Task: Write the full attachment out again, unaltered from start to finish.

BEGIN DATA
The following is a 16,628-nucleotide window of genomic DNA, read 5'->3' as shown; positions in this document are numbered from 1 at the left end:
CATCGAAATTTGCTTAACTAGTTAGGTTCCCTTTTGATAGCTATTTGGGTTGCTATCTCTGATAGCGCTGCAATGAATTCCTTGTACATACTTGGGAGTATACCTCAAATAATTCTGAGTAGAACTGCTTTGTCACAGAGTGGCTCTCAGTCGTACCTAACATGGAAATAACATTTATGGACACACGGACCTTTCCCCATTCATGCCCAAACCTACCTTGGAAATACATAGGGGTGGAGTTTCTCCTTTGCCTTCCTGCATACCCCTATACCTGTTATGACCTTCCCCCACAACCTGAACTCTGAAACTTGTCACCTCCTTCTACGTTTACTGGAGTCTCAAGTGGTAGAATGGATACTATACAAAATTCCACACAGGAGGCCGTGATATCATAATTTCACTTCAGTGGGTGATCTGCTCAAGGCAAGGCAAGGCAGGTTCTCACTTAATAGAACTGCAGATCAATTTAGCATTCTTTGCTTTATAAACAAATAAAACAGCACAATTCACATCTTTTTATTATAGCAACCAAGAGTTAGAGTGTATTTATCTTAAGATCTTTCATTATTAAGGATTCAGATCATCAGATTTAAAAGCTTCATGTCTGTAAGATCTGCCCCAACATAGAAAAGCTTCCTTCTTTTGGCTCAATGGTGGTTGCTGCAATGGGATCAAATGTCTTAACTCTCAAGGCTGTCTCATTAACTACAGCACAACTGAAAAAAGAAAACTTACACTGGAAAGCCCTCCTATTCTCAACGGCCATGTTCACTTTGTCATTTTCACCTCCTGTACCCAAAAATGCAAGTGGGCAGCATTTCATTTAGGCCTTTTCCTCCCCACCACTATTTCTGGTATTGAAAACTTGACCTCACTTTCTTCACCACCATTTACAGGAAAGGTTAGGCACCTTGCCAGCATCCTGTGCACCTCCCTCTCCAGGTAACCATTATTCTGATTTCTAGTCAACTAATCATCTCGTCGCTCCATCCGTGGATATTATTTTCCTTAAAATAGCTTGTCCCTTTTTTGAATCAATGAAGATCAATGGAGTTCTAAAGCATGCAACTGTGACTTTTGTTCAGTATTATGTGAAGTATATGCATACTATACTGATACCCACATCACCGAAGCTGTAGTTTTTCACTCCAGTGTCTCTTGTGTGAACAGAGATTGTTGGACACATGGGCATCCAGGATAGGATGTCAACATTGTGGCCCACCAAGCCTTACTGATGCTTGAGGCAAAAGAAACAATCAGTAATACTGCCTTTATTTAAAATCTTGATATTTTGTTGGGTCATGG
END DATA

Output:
The following is a 16,628-nucleotide window of genomic DNA, read 5'->3' as shown; positions in this document are numbered from 1 at the left end:
CATCGAAATTTGCTTAACTAGTTAGGTTCCCTTTTGATAGCTATTTGGGTTGCTATCTCTGATAGCGCTGCAATGAATTCCTTGTACATACTTGGGAGTATACCTCAAATAATTCTGAGTAGAACTGCTTTGTCACAGAGTGGCTCTCAGTCGTACCTAACATGGAAATAACATTTATGGACACACGGACCTTTCCCCATTCATGCCCAAACCTACCTTGGAAATACATAGGGGTGGAGTTTCTCCTTTGCCTTCCTGCATACCCCTATACCTGTTATGACCTTCCCCCACAACCTGAACTCTGAAACTTGTCACCTCCTTCTACGTTTACTGGAGTCTCAAGTGGTAGAATGGATACTATACAAAATTCCACACAGGAGGCCGTGATATCATAATTTCACTTCAGTGGGTGATCTGCTCAAGGCAAGGCAAGGCAGGTTCTCACTTAATAGAACTGCAGATCAATTTAGCATTCTTTGCTTTATAAACAAATAAAACAGCACAATTCACATCTTTTTATTATAGCAACCAAGAGTTAGAGTGTATTTATCTTAAGATCTTTCATTATTAAGGATTCAGATCATCAGATTTAAAAGCTTCATGTCTGTAAGATCTGCCCCAACATAGAAAAGCTTCCTTCTTTTGGCTCAATGGTGGTTGCTGCAATGGGATCAAATGTCTTAACTCTCAAGGCTGTCTCATTAACTACAGCACAACTGAAAAAAGAAAACTTACACTGGAAAGCCCTCCTATTCTCAACGGCCATGTTCACTTTGTCATTTTCACCTCCTGTACCCAAAAATGCAAGTGGGCAGCATTTCATTTAGGCCTTTTCCTCCCCACCACTATTTCTGGTATTGAAAACTTGACCTCACTTTCTTCACCACCATTTACAGGAAAGGTTAGGCACCTTGCCAGCATCCTGTGCACCTCCCTCTCCAGGTAACCATTATTCTGATTTCTAGTCAACTAATCATCTCGTCGCTCCATCCGTGGATATTATTTTCCTTAAAATAGCTTGTCCCTTTTTTGAATCAATGAAGATCAATGGAGTTCTAAAGCATGCAACTGTGACTTTTGTTCAGTATTATGTGAAGTATATGCATACTATACTGATACCCACATCACCGAAGCTGTAGTTTTTCACTCCAGTGTCTCTTGTGTGAACAGAGATTGTTGGACACATGGGCATCCAGGATAGGATGTCAACATTGTGGCCCACCAAGCCTTACTGATGCTTGAGGCAAAAGAAACAATCAGTAATACTGCCTTTATTTAAAATCTTGATATTTTGTTGGGTCATGG